Police Suspicion and Discretionary Decision Making During Citizen Stops

Published In: Criminology, v. 43, no. 2, May 2005, p. 407-434

Posted on RAND.org on January 01, 2005

by Geoffrey P. Alpert, John MacDonald, Roger D. Dunham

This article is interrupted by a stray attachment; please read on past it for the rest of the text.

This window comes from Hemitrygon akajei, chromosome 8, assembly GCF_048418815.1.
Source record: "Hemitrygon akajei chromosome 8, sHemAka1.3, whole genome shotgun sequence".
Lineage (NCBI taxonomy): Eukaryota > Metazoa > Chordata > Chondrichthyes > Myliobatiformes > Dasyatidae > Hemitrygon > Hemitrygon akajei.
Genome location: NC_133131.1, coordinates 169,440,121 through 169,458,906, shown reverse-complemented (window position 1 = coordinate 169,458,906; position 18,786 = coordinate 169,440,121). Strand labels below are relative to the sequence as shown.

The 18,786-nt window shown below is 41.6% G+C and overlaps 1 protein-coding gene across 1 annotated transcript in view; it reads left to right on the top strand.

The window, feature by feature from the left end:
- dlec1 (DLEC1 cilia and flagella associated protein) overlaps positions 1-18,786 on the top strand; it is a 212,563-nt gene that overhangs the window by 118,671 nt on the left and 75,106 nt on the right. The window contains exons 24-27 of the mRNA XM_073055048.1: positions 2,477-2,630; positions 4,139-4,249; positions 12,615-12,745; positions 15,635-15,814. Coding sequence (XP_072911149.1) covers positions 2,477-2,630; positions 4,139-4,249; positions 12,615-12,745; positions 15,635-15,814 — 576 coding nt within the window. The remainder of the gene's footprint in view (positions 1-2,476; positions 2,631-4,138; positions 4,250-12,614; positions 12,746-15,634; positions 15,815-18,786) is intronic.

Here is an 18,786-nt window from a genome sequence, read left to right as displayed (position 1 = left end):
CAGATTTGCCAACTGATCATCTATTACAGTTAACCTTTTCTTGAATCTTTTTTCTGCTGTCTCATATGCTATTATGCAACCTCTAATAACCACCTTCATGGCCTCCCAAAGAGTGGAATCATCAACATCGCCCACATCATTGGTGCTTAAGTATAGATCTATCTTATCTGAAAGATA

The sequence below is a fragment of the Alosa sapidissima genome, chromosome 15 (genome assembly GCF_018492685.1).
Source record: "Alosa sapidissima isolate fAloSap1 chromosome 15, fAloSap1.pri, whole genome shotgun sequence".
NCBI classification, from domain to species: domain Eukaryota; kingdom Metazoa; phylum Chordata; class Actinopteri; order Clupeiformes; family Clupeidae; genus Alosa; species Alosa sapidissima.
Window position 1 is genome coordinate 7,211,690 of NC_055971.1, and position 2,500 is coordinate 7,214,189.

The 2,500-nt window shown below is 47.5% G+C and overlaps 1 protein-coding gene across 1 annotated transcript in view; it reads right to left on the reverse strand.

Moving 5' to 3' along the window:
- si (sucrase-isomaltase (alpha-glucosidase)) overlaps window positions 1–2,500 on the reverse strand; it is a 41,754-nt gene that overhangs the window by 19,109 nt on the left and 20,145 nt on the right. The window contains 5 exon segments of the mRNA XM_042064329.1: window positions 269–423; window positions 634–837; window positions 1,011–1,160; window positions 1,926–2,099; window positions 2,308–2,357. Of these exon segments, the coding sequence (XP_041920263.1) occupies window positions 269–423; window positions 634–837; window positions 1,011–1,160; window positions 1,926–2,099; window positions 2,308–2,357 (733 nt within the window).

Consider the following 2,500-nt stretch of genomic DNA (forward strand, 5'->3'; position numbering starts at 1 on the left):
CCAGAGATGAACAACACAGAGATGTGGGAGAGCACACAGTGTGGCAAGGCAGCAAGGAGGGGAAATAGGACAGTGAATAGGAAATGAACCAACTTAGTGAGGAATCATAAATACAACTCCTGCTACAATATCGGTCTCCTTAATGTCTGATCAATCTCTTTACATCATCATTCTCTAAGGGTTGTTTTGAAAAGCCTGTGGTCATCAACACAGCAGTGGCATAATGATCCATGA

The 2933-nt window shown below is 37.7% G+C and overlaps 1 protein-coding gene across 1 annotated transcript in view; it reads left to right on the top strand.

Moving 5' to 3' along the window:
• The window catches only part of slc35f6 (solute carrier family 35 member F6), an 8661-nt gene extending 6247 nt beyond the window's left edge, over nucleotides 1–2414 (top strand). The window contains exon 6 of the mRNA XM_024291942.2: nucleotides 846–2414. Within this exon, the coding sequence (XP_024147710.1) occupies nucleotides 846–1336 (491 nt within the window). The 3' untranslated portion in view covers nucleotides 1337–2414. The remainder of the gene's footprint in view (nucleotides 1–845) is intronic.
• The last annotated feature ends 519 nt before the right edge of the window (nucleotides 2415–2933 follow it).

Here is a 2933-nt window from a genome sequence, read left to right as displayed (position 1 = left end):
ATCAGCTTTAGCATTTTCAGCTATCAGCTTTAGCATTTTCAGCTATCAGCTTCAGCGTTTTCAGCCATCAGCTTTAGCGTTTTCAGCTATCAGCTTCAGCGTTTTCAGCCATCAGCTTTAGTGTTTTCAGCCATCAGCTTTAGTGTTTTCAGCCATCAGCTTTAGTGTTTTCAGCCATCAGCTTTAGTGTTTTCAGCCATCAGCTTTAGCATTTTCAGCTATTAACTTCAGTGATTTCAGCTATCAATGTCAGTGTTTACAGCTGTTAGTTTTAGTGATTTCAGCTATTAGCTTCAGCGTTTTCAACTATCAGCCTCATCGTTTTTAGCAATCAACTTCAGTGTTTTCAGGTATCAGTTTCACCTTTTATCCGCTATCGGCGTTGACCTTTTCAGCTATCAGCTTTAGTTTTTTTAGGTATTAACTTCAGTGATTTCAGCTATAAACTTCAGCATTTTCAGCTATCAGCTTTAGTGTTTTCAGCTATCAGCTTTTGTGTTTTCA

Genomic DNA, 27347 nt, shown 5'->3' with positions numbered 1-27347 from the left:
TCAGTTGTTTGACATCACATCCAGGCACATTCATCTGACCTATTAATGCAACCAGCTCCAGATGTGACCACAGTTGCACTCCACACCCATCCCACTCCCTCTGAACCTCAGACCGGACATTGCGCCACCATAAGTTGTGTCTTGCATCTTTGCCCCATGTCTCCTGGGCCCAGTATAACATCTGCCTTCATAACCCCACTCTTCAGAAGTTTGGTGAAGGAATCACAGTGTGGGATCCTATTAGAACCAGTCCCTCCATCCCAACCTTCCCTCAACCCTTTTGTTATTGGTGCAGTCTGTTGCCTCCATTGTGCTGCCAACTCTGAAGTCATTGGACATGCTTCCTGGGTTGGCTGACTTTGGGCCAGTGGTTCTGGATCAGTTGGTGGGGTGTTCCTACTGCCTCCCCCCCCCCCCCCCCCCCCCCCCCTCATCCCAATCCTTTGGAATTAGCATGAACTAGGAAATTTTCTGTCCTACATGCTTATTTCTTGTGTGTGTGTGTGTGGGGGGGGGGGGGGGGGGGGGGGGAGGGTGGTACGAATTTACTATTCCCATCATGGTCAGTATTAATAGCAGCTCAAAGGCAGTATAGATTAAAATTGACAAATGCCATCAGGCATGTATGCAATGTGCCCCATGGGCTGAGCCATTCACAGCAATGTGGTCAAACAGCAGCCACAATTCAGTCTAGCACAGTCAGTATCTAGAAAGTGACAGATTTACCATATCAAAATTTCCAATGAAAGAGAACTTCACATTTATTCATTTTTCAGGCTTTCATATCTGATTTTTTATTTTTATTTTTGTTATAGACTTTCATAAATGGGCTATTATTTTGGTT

This study examines the influence of racial, demographic and situational variables on types of police suspicion and the ancillary decision to stop and question suspects. Data were drawn from an observational study of police decision making in Savannah, Georgia. Based on the literature, the authors hypothesized that minority suspects will be more likely to be viewed suspiciously by the police for nonbehavioral reasons. The authors also hypothesize that minority status will play a significant role in the decision to stop and question suspicious persons. The findings from this study provide partial support for these hypotheses. The results indicate that minority status does influence an officer's decision to form nonbehavioral as opposed to behavioral suspicion, but that minority status does not influence the decision to stop and question suspects. The authors discuss the implications of these findings for understanding race and its role in police decision making.

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